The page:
Colour and texture changing material

People often try to become one with nature, sometimes literally by using camouflage, such as military suits. Some animals, like squid or octopuses, do not need clothing to achieve this. They can change the colour and even texture of their skin to blend in with their surroundings. New research has discovered a way to artificially make material just like that, changing colour and texture when stretched.

The material, invented by Luyi Sun, associate professor of chemical and biomolecular engineering, collaborator Dianyun Zhang, assistant professor of mechanical engineering, and Songshan Seng, PhD student in Sun’s lab, was developed in the lab of UConn’s Institute of Materials Science in Connecticut, US. They were inspired by two sea-creatures, the jellyfish and the squid. The skin of the jellyfish is usually flat and transparent, but when it wrinkles, it causes a deformation that creates an opaque appearance. The squid is capable of changing colour by contracting, causing pigment cells to expand.

Following the example of these animals, a thin, stretchable and squishy material was developed. The material is two-layered, made from a rigid film, and a layer of soft, stretchable elastomer. The top layer has cracks and folds, but when it is stretched, the surface becomes rough and scatters so that the light that comes through, changing the material’s transparency. When released, it becomes transparent again.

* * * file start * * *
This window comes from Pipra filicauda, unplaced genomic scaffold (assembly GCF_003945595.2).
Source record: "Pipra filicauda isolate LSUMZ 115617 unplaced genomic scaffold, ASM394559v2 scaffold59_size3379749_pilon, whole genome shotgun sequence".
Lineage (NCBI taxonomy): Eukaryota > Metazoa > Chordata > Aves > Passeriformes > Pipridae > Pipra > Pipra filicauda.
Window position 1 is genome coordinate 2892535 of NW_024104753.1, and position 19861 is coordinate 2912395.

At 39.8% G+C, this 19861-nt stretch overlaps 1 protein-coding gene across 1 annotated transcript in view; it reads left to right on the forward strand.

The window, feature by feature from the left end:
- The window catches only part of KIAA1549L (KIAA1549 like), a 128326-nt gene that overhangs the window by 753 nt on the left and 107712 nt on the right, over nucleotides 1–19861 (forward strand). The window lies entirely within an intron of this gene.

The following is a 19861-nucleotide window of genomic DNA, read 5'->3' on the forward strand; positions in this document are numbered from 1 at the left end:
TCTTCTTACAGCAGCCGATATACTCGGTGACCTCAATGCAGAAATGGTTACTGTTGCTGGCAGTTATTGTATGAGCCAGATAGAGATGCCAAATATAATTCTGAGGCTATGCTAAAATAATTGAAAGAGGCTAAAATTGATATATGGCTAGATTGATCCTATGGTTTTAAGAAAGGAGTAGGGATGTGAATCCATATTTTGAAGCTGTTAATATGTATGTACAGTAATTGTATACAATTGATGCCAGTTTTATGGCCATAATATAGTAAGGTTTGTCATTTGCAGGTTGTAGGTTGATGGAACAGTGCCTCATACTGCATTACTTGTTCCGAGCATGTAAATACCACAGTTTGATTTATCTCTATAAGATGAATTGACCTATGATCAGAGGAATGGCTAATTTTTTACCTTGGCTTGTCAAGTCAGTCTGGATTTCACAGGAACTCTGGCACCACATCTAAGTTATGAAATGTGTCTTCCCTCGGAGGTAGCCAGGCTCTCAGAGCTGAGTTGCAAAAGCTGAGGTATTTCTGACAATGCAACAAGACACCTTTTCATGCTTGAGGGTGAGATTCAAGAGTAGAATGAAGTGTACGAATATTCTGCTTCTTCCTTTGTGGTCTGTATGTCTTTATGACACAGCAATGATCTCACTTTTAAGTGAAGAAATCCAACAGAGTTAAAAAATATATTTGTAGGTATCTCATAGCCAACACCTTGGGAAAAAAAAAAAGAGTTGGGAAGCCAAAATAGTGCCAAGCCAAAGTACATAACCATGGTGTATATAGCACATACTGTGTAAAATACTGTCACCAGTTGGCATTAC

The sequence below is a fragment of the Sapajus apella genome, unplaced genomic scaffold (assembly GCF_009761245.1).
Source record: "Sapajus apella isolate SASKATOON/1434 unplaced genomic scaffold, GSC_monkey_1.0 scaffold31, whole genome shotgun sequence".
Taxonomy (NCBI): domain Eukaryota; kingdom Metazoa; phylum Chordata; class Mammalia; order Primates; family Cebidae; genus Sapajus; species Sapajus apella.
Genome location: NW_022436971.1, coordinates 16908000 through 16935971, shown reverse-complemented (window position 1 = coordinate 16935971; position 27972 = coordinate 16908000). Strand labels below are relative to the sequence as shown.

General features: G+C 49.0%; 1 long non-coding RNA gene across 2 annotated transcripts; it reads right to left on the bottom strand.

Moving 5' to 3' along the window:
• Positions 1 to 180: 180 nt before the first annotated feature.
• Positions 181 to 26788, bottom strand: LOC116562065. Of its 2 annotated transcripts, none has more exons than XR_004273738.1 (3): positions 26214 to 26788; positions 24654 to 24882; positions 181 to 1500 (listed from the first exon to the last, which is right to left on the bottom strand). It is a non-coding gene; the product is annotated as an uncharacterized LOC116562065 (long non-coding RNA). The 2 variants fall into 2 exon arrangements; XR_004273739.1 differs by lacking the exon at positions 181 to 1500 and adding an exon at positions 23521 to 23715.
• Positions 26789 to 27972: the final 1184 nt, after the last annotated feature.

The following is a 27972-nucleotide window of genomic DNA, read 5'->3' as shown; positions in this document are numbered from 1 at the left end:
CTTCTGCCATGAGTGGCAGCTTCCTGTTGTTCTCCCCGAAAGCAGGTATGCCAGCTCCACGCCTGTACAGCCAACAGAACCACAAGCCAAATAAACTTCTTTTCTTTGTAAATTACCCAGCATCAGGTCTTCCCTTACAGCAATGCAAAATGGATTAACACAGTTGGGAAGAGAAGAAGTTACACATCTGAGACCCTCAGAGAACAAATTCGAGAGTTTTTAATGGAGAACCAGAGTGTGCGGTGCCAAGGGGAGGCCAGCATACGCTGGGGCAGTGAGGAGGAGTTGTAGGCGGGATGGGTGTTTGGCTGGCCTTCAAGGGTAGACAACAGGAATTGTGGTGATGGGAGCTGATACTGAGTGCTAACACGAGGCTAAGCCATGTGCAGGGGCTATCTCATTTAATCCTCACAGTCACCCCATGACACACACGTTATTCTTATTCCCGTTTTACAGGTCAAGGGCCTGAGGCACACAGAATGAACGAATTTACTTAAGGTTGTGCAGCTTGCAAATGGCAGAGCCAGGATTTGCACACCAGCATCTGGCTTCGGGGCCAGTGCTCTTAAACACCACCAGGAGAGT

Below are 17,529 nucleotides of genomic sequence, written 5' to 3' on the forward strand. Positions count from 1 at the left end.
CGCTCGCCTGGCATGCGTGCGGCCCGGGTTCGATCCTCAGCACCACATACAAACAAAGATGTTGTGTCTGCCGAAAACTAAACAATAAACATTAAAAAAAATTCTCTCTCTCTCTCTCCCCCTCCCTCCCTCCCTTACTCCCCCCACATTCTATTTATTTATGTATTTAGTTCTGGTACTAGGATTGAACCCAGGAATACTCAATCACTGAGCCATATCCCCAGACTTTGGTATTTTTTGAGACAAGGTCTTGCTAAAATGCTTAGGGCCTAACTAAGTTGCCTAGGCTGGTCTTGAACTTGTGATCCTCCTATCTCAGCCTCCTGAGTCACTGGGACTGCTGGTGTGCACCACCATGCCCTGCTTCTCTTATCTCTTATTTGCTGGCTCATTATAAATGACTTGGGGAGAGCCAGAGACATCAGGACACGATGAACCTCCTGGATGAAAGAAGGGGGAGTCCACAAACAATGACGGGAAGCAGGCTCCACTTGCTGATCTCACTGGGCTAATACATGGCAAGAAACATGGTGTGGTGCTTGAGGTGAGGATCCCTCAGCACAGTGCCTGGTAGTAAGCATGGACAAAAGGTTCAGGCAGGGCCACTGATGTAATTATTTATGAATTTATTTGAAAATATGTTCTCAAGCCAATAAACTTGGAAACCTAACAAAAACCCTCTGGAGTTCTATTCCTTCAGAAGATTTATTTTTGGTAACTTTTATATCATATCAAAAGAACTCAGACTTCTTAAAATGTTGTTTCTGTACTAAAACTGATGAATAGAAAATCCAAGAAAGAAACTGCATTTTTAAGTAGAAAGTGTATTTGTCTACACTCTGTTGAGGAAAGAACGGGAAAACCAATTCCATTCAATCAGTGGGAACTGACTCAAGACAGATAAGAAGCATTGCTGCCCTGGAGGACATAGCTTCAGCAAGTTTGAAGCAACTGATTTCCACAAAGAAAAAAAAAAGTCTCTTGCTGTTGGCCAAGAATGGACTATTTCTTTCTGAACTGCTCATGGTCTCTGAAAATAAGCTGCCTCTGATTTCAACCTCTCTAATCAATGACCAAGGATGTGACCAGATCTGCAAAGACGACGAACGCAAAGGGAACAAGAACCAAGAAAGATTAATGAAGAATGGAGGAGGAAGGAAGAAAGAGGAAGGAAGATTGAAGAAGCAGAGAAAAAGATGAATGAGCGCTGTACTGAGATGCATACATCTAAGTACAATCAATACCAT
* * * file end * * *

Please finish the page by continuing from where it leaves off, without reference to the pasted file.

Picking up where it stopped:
In several experiments, different kinds of dye were added to the material, causing it to change colour or even become fluorescence when stretched. A different kind of experiment involved material that wrinkles when it is exposed to moisture, which can be engineered to be reversible or non-reversible.

The base materials are low cost and the process of making the material is quite simple. The researchers, planning to partner with industries, see many possibilities for the new colour changing material, from toys to clothing. They also see a future for smart windows that turn opaque when stretched, or for making anti-glare computers. It could even be used in encryption, as text can be made to appear when the material is stretched, only to disappear again when released.

For now, the colour change is only activated by UV-light, but the aim of the researchers is to have it activated by any kind of light. The researchers are now working on improving the material and are experimenting with other biobased materials, which results should be published next summer.

Courtesy photos: Uconn